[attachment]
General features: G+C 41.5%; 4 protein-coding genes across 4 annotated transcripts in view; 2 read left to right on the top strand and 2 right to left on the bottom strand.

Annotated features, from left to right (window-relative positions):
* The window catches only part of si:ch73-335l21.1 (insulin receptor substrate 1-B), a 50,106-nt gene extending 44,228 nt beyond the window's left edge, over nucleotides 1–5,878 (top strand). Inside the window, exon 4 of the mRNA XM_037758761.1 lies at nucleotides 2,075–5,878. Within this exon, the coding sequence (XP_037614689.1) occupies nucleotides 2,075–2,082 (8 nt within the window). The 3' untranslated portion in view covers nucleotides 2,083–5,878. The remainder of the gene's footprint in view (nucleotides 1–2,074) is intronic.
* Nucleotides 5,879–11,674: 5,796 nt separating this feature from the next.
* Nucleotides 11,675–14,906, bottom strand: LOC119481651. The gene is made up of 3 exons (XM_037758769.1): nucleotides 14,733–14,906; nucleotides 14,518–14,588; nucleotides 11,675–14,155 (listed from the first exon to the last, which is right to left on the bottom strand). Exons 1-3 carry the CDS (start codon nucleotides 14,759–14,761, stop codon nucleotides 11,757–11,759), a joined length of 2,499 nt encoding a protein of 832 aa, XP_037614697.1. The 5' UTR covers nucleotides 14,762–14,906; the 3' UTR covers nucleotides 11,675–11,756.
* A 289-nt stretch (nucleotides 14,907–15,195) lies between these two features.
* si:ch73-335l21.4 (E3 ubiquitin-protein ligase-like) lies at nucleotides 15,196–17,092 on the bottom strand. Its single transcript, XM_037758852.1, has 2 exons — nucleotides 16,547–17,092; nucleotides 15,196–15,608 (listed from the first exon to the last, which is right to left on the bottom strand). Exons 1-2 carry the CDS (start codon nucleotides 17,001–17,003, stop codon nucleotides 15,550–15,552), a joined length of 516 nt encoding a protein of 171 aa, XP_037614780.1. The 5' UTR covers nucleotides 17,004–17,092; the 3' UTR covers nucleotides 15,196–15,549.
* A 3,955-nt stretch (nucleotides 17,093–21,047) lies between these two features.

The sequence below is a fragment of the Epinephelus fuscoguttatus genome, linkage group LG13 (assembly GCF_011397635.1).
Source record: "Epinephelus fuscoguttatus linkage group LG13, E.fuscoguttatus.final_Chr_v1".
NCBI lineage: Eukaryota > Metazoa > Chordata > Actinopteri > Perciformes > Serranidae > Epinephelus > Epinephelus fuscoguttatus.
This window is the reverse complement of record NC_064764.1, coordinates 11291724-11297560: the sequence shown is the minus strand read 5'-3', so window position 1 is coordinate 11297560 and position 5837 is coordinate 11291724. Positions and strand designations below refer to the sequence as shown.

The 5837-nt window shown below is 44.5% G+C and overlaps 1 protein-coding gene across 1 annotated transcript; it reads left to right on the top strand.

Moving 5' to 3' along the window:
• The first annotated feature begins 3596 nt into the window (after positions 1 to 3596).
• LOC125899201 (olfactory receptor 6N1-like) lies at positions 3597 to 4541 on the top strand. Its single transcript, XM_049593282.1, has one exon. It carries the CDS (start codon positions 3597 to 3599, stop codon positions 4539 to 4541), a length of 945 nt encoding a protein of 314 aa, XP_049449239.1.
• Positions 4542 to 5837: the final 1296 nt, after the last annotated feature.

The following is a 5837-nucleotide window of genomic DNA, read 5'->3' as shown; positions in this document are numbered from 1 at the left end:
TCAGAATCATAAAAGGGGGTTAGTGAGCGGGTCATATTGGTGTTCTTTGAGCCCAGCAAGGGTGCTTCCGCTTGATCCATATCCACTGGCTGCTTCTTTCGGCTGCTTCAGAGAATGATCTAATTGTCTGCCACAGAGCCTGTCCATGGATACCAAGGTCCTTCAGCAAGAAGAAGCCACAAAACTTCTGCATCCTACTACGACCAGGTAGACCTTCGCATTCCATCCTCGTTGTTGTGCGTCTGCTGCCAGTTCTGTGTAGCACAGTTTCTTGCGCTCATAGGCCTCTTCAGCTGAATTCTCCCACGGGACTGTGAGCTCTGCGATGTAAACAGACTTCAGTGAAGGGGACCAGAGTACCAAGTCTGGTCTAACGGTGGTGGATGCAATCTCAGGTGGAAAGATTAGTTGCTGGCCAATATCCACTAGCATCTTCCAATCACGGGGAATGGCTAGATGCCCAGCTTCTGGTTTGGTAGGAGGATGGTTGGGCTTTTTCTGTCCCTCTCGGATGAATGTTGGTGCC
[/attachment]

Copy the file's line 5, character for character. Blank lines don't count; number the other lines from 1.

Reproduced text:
* Nucleotides 11,675–14,906, bottom strand: LOC119481651. The gene is made up of 3 exons (XM_037758769.1): nucleotides 14,733–14,906; nucleotides 14,518–14,588; nucleotides 11,675–14,155 (listed from the first exon to the last, which is right to left on the bottom strand). Exons 1-3 carry the CDS (start codon nucleotides 14,759–14,761, stop codon nucleotides 11,757–11,759), a joined length of 2,499 nt encoding a protein of 832 aa, XP_037614697.1. The 5' UTR covers nucleotides 14,762–14,906; the 3' UTR covers nucleotides 11,675–11,756.